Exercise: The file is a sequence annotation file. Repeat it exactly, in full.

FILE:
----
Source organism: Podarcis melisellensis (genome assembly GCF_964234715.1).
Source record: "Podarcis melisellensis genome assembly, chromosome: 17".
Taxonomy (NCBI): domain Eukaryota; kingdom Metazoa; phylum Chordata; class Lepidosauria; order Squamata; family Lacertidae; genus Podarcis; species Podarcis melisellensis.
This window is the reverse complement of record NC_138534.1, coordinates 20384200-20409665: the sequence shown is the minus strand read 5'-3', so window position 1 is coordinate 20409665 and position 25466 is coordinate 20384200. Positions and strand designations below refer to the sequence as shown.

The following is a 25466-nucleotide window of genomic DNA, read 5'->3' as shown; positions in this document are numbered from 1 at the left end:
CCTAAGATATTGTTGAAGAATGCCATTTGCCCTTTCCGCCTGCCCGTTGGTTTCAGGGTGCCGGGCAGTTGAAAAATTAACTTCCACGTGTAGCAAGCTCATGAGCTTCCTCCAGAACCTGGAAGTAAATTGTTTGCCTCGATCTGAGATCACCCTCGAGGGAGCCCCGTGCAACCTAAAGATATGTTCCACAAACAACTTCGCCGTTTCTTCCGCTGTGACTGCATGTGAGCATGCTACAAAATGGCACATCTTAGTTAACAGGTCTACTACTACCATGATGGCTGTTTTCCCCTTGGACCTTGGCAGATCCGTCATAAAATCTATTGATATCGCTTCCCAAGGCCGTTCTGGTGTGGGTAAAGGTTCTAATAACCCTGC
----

Source organism: Podarcis melisellensis (genome assembly GCF_964234715.1).
Source record: "Podarcis melisellensis genome assembly, chromosome: 17".
Taxonomy (NCBI): domain Eukaryota; kingdom Metazoa; phylum Chordata; class Lepidosauria; order Squamata; family Lacertidae; genus Podarcis; species Podarcis melisellensis.
This window is the reverse complement of record NC_138534.1, coordinates 20384200-20409665: the sequence shown is the minus strand read 5'-3', so window position 1 is coordinate 20409665 and position 25466 is coordinate 20384200. Positions and strand designations below refer to the sequence as shown.

The following is a 25466-nucleotide window of genomic DNA, read 5'->3' as shown; positions in this document are numbered from 1 at the left end:
CCTAAGATATTGTTGAAGAATGCCATTTGCCCTTTCCGCCTGCCCGTTGGTTTCAGGGTGCCGGGCAGTTGAAAAATTAACTTCCACGTGTAGCAAGCTCATGAGCTTCCTCCAGAACCTGGAAGTAAATTGTTTGCCTCGATCTGAGATCACCCTCGAGGGAGCCCCGTGCAACCTAAAGATATGTTCCACAAACAACTTCGCCGTTTCTTCCGCTGTGACTGCATGTGAGCATGCTACAAAATGGCACATCTTAGTTAACAGGTCTACTACTACCATGATGGCTGTTTTCCCCTTGGACCTTGGCAGATCCGTCATAAAATCTATTGATATCGCTTCCCAAGGCCGTTCTGGTGTGGGTAAAGGTTCTAATAACCCTGC